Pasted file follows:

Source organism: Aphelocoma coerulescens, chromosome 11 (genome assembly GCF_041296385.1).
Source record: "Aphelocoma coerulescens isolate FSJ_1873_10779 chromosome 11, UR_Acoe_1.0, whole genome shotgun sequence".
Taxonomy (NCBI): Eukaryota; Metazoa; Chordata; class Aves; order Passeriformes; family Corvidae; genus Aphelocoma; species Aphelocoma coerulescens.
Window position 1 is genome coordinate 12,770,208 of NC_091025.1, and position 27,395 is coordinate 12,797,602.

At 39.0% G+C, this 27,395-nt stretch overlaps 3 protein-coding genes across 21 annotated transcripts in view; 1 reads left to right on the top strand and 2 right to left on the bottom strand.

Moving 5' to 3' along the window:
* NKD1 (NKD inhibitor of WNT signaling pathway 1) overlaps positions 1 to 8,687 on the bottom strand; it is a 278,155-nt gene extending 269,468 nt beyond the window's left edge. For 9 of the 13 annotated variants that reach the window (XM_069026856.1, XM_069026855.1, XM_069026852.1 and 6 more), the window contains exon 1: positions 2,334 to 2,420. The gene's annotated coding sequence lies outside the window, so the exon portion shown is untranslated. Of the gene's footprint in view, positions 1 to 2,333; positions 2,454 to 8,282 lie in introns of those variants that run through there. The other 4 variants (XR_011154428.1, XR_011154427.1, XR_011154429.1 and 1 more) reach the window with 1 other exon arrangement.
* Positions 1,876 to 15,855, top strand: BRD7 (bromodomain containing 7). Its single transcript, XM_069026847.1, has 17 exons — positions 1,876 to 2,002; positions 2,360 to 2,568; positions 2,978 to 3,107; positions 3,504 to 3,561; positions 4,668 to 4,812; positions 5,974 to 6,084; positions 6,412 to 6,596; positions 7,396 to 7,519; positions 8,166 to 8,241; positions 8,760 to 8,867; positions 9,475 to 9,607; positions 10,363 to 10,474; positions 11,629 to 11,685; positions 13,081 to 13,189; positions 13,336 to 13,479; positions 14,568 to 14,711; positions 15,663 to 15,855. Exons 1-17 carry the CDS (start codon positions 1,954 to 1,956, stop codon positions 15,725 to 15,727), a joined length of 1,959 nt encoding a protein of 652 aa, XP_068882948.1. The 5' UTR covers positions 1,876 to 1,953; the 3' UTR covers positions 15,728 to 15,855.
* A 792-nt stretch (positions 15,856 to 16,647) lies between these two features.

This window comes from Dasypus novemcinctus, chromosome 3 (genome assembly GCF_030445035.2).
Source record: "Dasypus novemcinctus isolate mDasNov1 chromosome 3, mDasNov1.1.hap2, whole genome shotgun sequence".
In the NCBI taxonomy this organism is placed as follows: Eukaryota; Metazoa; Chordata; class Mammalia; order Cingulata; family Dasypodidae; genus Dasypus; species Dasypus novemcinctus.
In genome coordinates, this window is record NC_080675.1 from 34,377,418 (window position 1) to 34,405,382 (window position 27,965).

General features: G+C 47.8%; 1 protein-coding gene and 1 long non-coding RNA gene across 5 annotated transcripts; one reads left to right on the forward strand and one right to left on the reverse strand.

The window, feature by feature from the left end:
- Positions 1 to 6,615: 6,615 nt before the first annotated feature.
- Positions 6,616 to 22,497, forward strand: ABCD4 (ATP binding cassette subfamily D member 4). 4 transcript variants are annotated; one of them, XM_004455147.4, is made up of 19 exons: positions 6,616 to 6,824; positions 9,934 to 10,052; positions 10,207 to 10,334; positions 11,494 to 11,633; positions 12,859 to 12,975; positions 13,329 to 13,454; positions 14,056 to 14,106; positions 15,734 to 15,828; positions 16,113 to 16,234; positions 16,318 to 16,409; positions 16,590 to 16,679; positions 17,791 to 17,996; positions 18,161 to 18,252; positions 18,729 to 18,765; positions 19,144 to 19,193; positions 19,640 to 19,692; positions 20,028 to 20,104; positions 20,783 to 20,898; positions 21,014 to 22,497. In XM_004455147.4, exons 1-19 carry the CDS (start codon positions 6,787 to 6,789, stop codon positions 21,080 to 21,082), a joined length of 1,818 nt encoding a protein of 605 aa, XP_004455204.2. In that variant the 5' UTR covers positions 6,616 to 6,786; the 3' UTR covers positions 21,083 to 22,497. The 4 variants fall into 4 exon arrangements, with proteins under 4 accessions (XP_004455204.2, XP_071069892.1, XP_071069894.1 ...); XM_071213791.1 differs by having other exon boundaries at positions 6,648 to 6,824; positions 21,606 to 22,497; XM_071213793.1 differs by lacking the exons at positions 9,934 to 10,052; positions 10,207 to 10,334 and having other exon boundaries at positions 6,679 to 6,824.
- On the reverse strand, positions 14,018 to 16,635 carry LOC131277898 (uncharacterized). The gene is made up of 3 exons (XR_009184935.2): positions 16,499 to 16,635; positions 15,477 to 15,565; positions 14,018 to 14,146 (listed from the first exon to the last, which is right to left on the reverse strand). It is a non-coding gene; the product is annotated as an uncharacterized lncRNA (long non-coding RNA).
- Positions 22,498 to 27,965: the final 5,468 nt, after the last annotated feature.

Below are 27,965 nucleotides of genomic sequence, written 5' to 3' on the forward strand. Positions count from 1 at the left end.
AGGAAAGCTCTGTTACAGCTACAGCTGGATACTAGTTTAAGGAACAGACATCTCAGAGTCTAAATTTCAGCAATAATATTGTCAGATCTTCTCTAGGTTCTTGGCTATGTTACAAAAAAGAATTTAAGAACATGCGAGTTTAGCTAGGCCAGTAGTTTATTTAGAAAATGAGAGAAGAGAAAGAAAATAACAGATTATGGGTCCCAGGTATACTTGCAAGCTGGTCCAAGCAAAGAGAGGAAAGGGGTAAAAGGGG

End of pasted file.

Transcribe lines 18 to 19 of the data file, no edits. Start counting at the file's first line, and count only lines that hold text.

- On the reverse strand, positions 14,018 to 16,635 carry LOC131277898 (uncharacterized). The gene is made up of 3 exons (XR_009184935.2): positions 16,499 to 16,635; positions 15,477 to 15,565; positions 14,018 to 14,146 (listed from the first exon to the last, which is right to left on the reverse strand). It is a non-coding gene; the product is annotated as an uncharacterized lncRNA (long non-coding RNA).
- Positions 22,498 to 27,965: the final 5,468 nt, after the last annotated feature.